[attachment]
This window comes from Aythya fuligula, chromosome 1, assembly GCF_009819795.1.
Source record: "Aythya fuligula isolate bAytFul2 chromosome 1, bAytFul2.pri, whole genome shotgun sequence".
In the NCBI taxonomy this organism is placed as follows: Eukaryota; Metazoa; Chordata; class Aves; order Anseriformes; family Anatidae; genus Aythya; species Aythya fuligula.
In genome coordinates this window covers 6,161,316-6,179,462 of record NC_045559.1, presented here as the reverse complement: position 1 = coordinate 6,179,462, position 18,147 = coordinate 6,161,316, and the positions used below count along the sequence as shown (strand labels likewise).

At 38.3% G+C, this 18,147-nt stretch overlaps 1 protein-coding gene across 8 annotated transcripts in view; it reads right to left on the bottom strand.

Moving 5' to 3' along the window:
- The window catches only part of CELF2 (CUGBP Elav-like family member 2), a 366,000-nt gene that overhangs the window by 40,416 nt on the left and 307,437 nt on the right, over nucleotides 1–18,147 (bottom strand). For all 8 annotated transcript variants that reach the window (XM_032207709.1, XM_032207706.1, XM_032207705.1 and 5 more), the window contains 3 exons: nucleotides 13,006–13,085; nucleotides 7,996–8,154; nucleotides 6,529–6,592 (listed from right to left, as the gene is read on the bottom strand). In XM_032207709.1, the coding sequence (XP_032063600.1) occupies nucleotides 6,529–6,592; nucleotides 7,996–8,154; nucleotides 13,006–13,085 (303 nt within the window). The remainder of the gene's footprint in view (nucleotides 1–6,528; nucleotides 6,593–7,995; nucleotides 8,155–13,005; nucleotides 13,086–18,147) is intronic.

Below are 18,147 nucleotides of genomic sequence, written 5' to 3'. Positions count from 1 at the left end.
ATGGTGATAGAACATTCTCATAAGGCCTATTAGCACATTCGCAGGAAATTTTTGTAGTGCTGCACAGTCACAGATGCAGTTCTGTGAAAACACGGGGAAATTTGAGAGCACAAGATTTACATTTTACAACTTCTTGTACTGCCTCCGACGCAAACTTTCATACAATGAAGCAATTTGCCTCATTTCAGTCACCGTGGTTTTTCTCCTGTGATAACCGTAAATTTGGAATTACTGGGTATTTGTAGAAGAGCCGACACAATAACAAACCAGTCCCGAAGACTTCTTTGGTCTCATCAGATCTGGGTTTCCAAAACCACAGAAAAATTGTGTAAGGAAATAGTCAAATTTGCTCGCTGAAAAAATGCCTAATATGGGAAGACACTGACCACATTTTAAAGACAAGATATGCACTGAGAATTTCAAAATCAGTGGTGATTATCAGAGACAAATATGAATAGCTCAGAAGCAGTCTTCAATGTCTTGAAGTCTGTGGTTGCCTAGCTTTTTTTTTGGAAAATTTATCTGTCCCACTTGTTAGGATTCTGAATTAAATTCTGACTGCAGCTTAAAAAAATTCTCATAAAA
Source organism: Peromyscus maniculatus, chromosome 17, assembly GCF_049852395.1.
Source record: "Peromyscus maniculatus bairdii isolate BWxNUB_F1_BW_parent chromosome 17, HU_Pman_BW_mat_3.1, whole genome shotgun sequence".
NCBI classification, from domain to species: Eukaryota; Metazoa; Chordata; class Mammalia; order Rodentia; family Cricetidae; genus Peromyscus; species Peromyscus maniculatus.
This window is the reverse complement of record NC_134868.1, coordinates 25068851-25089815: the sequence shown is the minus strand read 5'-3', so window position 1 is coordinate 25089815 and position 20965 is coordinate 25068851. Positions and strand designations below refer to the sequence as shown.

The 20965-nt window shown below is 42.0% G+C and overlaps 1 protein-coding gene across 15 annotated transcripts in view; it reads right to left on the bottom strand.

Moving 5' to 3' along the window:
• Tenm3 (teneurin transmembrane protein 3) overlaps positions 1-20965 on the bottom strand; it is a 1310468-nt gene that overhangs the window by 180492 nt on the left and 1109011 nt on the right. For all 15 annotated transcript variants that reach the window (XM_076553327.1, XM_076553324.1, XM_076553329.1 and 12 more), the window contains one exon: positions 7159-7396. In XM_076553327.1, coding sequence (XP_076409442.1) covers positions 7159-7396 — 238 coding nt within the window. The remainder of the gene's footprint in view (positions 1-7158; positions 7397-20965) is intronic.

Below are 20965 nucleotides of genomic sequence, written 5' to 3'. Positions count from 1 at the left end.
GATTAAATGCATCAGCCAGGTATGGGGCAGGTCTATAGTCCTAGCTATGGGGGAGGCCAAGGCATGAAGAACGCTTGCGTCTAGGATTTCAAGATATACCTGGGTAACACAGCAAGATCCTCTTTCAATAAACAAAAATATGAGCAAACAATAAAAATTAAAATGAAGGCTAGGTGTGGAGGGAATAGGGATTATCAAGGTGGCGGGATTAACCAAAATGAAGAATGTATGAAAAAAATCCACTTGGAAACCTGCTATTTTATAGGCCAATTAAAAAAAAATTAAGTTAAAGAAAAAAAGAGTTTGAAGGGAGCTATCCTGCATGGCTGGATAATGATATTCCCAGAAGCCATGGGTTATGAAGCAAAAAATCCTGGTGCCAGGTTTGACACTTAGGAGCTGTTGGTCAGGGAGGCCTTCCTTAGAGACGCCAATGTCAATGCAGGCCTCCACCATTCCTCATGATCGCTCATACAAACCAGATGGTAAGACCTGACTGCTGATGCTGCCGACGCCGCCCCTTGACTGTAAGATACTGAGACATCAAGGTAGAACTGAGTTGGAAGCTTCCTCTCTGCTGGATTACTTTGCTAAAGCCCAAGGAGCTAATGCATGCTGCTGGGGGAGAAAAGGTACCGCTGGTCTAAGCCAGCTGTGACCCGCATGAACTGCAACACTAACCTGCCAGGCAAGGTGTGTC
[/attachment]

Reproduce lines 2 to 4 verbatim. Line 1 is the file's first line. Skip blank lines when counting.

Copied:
Source record: "Aythya fuligula isolate bAytFul2 chromosome 1, bAytFul2.pri, whole genome shotgun sequence".
In the NCBI taxonomy this organism is placed as follows: Eukaryota; Metazoa; Chordata; class Aves; order Anseriformes; family Anatidae; genus Aythya; species Aythya fuligula.
In genome coordinates this window covers 6,161,316-6,179,462 of record NC_045559.1, presented here as the reverse complement: position 1 = coordinate 6,179,462, position 18,147 = coordinate 6,161,316, and the positions used below count along the sequence as shown (strand labels likewise).